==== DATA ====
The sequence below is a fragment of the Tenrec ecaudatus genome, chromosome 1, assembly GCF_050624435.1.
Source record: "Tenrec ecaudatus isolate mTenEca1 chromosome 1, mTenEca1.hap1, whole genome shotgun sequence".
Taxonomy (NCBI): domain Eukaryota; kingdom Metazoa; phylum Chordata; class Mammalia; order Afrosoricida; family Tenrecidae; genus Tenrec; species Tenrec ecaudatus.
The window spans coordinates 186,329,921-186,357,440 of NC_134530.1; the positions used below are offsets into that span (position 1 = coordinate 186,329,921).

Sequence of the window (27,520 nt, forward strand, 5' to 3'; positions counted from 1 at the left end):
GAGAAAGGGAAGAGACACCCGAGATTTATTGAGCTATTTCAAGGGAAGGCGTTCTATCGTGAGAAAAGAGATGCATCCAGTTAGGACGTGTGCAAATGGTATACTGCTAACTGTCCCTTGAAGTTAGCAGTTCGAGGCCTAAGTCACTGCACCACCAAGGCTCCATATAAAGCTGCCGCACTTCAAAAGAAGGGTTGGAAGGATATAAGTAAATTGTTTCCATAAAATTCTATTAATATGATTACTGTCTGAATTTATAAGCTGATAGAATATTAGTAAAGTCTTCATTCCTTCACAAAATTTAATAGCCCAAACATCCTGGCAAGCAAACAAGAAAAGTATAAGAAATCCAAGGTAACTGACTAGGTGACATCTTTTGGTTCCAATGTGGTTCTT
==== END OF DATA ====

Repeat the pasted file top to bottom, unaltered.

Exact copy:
The sequence below is a fragment of the Tenrec ecaudatus genome, chromosome 1, assembly GCF_050624435.1.
Source record: "Tenrec ecaudatus isolate mTenEca1 chromosome 1, mTenEca1.hap1, whole genome shotgun sequence".
Taxonomy (NCBI): domain Eukaryota; kingdom Metazoa; phylum Chordata; class Mammalia; order Afrosoricida; family Tenrecidae; genus Tenrec; species Tenrec ecaudatus.
The window spans coordinates 186,329,921-186,357,440 of NC_134530.1; the positions used below are offsets into that span (position 1 = coordinate 186,329,921).

Sequence of the window (27,520 nt, forward strand, 5' to 3'; positions counted from 1 at the left end):
GAGAAAGGGAAGAGACACCCGAGATTTATTGAGCTATTTCAAGGGAAGGCGTTCTATCGTGAGAAAAGAGATGCATCCAGTTAGGACGTGTGCAAATGGTATACTGCTAACTGTCCCTTGAAGTTAGCAGTTCGAGGCCTAAGTCACTGCACCACCAAGGCTCCATATAAAGCTGCCGCACTTCAAAAGAAGGGTTGGAAGGATATAAGTAAATTGTTTCCATAAAATTCTATTAATATGATTACTGTCTGAATTTATAAGCTGATAGAATATTAGTAAAGTCTTCATTCCTTCACAAAATTTAATAGCCCAAACATCCTGGCAAGCAAACAAGAAAAGTATAAGAAATCCAAGGTAACTGACTAGGTGACATCTTTTGGTTCCAATGTGGTTCTT